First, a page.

• Referring to the image at left, there are a variety of 22 mm, 7/8" sockets and tools available to remove O2 sensors in confined spacers - a variety of these tools were required to remove and install the four sensors. Some sensor locations have greater spacial constraints than others.
• Driver side front sensor - The front sensor on the driver side is fairly simple to remove with a 22 mm flare nut wrench. It is accessed from beneath the truck.
• Driver side rear sensor - Since this truck is 4 wheel drive, the transfer case limits access to the rear catalytic converter, which is where the O2 sensor is located. Loosening the exhaust clamp located behind the catalytic converter and unbolting the exhaust collector that connects the exhaust system to the exhaust manifold allowed us to lower a 2-3 foot section of the exhaust system that contains the two catalytic converters. This gave us just enough room to access the sensor, remove it with a 22 mm flare nut wrench, install the new sensor, and slide the exhaust back into place. This may not be required for all applications, but it made the task much easier in this case.
• Passenger side front sensor - The passenger side front O2 sensor is located directly behind the exhaust collector where the exhaust manifold connects to the exhaust system. This truck has the sensor pointing upwards, but some trucks will have the sensor pointing inward. Removal of the inner fender (plastic liner inside the front fender) as well as the transmission dipstick tube may be required. We were able to remove this sensor by unfastening half of the inner fender and pulling it out of the way. This is generally the most time consuming sensor to remove due to its location, so be prepared to use all the tools in your arsenal.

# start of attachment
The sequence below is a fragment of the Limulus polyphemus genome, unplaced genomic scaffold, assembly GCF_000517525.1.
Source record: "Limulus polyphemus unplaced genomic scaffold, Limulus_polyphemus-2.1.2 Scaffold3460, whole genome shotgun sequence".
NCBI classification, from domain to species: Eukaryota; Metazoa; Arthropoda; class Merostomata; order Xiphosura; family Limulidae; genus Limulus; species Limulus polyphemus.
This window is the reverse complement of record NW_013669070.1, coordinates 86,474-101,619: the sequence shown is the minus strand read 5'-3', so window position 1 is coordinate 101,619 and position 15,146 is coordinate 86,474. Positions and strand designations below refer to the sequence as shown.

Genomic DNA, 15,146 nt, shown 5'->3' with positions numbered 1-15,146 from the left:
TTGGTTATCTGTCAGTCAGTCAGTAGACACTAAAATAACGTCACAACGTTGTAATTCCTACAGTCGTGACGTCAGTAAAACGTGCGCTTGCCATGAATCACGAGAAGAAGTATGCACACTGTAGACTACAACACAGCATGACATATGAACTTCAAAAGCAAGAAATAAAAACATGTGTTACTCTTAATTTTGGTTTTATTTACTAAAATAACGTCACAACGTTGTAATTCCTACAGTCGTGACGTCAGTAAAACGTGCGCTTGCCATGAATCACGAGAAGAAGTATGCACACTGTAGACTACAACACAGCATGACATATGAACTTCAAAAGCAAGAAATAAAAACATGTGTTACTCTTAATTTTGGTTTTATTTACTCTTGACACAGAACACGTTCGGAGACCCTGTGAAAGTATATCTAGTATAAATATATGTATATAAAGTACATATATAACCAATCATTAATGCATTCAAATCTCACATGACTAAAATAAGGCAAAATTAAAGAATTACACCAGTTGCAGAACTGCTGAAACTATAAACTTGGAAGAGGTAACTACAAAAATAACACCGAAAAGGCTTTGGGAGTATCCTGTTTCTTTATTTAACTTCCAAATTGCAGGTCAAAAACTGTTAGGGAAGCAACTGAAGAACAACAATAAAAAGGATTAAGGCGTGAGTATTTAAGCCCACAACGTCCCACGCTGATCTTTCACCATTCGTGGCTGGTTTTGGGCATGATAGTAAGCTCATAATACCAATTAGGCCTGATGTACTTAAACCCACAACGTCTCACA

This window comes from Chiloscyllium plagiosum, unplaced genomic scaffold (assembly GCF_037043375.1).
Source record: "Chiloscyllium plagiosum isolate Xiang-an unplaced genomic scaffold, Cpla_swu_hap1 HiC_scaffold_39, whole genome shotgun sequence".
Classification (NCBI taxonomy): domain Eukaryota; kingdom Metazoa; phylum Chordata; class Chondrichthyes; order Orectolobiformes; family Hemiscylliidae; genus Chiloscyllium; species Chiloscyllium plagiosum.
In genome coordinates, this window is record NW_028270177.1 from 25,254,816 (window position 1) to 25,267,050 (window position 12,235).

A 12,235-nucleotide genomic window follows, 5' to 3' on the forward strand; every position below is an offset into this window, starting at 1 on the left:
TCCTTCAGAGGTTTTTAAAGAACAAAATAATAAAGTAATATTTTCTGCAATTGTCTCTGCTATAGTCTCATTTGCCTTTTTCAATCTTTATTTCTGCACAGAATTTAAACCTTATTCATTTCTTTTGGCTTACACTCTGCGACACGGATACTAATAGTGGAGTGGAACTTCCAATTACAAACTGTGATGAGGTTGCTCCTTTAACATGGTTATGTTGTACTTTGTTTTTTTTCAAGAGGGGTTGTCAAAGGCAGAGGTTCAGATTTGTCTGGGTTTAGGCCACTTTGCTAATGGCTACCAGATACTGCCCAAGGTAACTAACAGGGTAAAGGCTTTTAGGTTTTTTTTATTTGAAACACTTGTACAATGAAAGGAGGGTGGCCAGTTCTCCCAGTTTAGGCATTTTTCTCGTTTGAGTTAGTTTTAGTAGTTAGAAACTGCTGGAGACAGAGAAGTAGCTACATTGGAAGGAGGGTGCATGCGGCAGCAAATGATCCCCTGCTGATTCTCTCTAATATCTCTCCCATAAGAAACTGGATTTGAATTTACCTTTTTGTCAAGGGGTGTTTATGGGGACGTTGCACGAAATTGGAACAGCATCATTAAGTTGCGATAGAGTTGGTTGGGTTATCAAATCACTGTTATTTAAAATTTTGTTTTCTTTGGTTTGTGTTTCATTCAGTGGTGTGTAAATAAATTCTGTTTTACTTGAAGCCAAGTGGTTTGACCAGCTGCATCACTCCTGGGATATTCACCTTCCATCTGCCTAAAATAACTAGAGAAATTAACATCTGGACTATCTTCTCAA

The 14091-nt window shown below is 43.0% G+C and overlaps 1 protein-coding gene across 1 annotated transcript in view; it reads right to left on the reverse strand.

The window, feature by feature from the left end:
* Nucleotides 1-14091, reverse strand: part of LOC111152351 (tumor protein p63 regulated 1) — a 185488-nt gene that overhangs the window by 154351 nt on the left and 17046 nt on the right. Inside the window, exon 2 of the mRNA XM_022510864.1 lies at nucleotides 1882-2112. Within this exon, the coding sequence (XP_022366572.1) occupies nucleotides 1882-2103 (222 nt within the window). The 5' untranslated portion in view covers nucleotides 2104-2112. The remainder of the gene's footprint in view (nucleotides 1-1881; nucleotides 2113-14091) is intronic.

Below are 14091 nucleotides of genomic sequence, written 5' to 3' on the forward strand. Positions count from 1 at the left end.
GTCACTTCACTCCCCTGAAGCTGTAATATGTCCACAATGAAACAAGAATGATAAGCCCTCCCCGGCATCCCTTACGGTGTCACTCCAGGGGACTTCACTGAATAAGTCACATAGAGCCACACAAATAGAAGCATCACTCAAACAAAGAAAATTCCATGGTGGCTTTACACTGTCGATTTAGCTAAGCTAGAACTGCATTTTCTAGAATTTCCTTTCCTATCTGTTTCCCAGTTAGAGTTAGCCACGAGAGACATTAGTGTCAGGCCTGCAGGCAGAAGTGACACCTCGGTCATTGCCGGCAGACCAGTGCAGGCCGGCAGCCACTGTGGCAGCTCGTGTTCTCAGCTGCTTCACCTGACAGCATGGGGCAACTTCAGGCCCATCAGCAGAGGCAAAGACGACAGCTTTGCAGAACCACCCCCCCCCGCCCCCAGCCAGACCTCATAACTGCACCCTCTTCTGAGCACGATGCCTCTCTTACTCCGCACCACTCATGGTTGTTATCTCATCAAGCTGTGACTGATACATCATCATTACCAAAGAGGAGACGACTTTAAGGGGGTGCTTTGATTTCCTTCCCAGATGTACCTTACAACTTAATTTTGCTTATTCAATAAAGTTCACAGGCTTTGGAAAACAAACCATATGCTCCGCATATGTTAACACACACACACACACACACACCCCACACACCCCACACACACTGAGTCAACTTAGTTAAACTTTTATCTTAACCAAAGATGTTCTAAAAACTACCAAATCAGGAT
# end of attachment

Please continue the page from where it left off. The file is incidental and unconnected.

• Passenger side rear sensor - Accessing this sensor is similar to accessing the driver side rear, but without having to disconnect the exhaust system. You may choose to remove the catalytic converter heat shield, but we did not have to.
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O2 Sensor Bung Thread Repair
If the threads of the O2 sensor bung become damaged and the new sensor will not thread into place, you"ll need to chase the threads with a tap. It is relatively common for the threads to become damaged after removing a stubborn sensor - these are subjected to thousands of heating and cooling cycles over the course of their life and tend to become stuck.
The threads are M18 x 1.5 and a special tap is available that is designed to fit into tight locations. One example is Lisle 12230 (see link for details). A normal tap is difficult to use as it will not fit in most cases due to spacial limitations. The dedicated tool is much shorter and works with a socket/wrench instead of a standard tap handle.
Chase the threads using a liberal amount of cutting fluid (or even motor oil) on the cutting teeth of the tap. Be sure to clean the threads by frequently backing the tap out a full turn for every 1 to 2 cutting rotations. Once the threads have been repaired, clean the area thoroughly and wipe any oil from the exhaust tubing with a rag and a solvent (brake cleaner, carb cleaner, etc).